For out of you shall come a Ruler
Who will shepherd My people Israel.’

Then Herod, when he had secretly called the wise men, determined from them what time the star appeared. And he sent them to Bethlehem and said, “Go and search carefully for the young Child, and when you have found Him, bring back word to me, that I may come and worship Him also.”

When they heard the king, they departed; and behold, the star which they had seen in the East went before them, till it came and stood over where the young Child was. When they saw the star, they rejoiced with exceedingly great joy.And when they had come into the house, they saw the young Child with Mary His mother, and fell down and worshiped Him. And when they had opened their treasures, they presented gifts to Him: gold, frankincense, and myrrh.

Then, being divinely warned in a dream that they should not return to Herod, they departed for their own country another way.

Matthew 2:1-12

Who was home for Christmas?

The shepherds? No, they were living in the fields.

The wise men? No, they were on a two-year journey.

The angels? No, they were delivering messages or on choir tour all over Israel.

Mary and Joseph? No, they had received a government assignment to travel, so the slurs of gossip and embarrassment of parents that surrounded them at home were replaced by the shoves of strangers overcrowding a little town to the point that the travel-weary couple slept in a barn.

God? Was God home for Christmas?


No, He wasn’t, was He?

He left home for Christmas, made a new home, entered a strange culture with customs that would soon drive Him crazy, all to obey His Father’s will. All to share the gospel. All to identify with us, so He can whisper to us in the pain of mid-December, “I understand.”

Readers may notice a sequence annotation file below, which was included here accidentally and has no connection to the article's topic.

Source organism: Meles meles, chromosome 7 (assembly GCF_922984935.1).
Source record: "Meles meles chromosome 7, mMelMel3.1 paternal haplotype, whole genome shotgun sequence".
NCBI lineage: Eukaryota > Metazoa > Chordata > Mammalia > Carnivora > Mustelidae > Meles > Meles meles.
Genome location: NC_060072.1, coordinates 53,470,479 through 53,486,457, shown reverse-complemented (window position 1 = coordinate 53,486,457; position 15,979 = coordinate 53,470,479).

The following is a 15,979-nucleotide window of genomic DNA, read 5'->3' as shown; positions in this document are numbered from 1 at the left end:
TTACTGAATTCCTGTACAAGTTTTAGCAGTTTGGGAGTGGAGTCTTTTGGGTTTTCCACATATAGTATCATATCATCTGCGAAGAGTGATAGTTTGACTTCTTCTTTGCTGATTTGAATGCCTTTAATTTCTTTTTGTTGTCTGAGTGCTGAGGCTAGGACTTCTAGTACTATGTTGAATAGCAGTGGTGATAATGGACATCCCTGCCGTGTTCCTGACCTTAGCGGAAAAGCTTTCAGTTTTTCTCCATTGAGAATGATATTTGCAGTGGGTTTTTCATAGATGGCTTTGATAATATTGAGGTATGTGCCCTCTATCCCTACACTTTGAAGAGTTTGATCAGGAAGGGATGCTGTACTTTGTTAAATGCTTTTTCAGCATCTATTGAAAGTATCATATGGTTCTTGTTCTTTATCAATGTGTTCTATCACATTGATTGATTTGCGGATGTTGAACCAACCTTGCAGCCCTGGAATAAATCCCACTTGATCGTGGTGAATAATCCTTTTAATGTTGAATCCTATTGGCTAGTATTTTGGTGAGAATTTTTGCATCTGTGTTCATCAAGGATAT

He put Himself through a life of homesickness (He got up before dawn to talk to His Father), a frustrating degree of limitation (He was Omnipotence bound in infancy), raw experiences with loss (His stepfather died, His brothers mocked Him, and His true Father abandoned Him at the point of death), and even the humiliation of childish ignorance (He was the Word who spoke the word that brought light into existence, but He was a toddler who had to learn to speak Aramaic), so He could personally know what we endure and help us through it.

And now we are privileged to follow His example. We may leave our homes and fly halfway around the world, or we may befriend people unlike those we grew up with; we may be given a new position or ministry in which we have no experience, or take a job that lands us far from the familiar; we may stand helplessly by as loved ones are swept from our arms into eternity.

Whether the pain seems big or small, important or otherwise, if we are living for God then we will, in some way, be called away from the people, places, and tasks that are comfortable and be plopped down in the middle of unpleasantness. Sometimes it’s a choice, other times it just happens. But through it all, we can fix our eyes on Jesus and press on, “not lagging in diligence, fervent in spirit, serving the Lord; rejoicing in hope, patient in tribulation, continuing steadfastly in prayer.” (Romans 12:11-12). All to obey our Father’s will. All to share the gospel.

All to identify with Him.

As He lived our lives to know us, so we live His life to know Him. And the more we know Him, the more we love Him. The more we love Him, the more He rejoices in our love.

What better gifts could we exchange with our Father this Christmas? He gave us companionship and comfort in His Son. Let’s receive them–receive Him, and give Him joy in our love.

“[Jesus says,] ‘Here am I and the children whom God has given to Me.’…Therefore, in all things He had to be made like His brethren, that He might be a merciful and faithful High Priest in things pertaining to God…for in that He Himself has suffered, being tempted [or, tested], He is able to aid those who are tempted.” Hebrews 2:13, 17-18

“Yet indeed I count all things loss for the [surpassing worth of knowing] Christ Jesus my Lord, for whom I have suffered the loss of all things, and count them as rubbish, that I may gain Christ…that I may know Him and the power of His resurrection, and the fellowship of His sufferings, being conformed to His death.” Philippians 3:8, 10